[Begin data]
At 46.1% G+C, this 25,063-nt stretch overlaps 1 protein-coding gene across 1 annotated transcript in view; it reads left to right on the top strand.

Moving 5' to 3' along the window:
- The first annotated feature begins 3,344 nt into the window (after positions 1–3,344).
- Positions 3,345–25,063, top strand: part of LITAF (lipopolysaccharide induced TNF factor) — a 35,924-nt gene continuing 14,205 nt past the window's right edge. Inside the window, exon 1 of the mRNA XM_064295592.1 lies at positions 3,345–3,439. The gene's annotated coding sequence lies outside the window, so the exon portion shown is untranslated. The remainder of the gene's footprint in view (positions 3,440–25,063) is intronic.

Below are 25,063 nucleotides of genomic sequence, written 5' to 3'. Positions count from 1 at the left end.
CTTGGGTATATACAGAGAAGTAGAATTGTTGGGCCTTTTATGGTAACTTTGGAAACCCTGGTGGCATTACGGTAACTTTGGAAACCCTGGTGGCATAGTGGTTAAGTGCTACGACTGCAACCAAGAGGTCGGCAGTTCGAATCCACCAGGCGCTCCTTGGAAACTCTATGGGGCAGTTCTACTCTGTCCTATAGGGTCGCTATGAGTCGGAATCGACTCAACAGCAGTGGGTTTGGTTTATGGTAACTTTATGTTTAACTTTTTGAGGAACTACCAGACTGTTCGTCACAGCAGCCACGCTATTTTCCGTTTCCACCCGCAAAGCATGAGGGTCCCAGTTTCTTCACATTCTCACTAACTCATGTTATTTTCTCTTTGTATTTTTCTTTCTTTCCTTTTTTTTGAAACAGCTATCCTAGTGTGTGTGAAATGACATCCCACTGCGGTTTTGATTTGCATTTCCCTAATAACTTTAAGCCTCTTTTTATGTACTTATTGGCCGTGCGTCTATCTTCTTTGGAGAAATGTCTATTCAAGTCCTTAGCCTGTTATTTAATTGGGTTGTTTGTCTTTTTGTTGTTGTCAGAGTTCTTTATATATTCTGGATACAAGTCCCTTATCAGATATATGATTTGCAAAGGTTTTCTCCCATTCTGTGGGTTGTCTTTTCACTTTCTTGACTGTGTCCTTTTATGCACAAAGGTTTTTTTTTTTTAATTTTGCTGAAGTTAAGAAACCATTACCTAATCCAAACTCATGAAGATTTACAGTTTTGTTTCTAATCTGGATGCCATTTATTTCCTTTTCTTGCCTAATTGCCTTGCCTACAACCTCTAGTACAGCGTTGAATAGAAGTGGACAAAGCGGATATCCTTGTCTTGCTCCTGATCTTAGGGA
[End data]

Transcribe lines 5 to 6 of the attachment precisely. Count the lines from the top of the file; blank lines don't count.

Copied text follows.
Below are 25,063 nucleotides of genomic sequence, written 5' to 3'. Positions count from 1 at the left end.
CTTGGGTATATACAGAGAAGTAGAATTGTTGGGCCTTTTATGGTAACTTTGGAAACCCTGGTGGCATTACGGTAACTTTGGAAACCCTGGTGGCATAGTGGTTAAGTGCTACGACTGCAACCAAGAGGTCGGCAGTTCGAATCCACCAGGCGCTCCTTGGAAACTCTATGGGGCAGTTCTACTCTGTCCTATAGGGTCGCTATGAGTCGGAATCGACTCAACAGCAGTGGGTTTGGTTTATGGTAACTTTATGTTTAACTTTTTGAGGAACTACCAGACTGTTCGTCACAGCAGCCACGCTATTTTCCGTTTCCACCCGCAAAGCATGAGGGTCCCAGTTTCTTCACATTCTCACTAACTCATGTTATTTTCTCTTTGTATTTTTCTTTCTTTCCTTTTTTTTGAAACAGCTATCCTAGTGTGTGTGAAATGACATCCCACTGCGGTTTTGATTTGCATTTCCCTAATAACTTTAAGCCTCTTTTTATGTACTTATTGGCCGTGCGTCTATCTTCTTTGGAGAAATGTCTATTCAAGTCCTTAGCCTGTTATTTAATTGGGTTGTTTGTCTTTTTGTTGTTGTCAGAGTTCTTTATATATTCTGGATACAAGTCCCTTATCAGATATATGATTTGCAAAGGTTTTCTCCCATTCTGTGGGTTGTCTTTTCACTTTCTTGACTGTGTCCTTTTATGCACAAAGGTTTTTTTTTTTTAATTTTGCTGAAGTTAAGAAACCATTACCTAATCCAAACTCATGAAGATTTACAGTTTTGTTTCTAATCTGGATGCCATTTATTTCCTTTTCTTGCCTAATTGCCTTGCCTACAACCTCTAGTACAGCGTTGAATAGAAGTGGACAAAGCGGATATCCTTGTCTTGCTCCTGATCTTAGGGA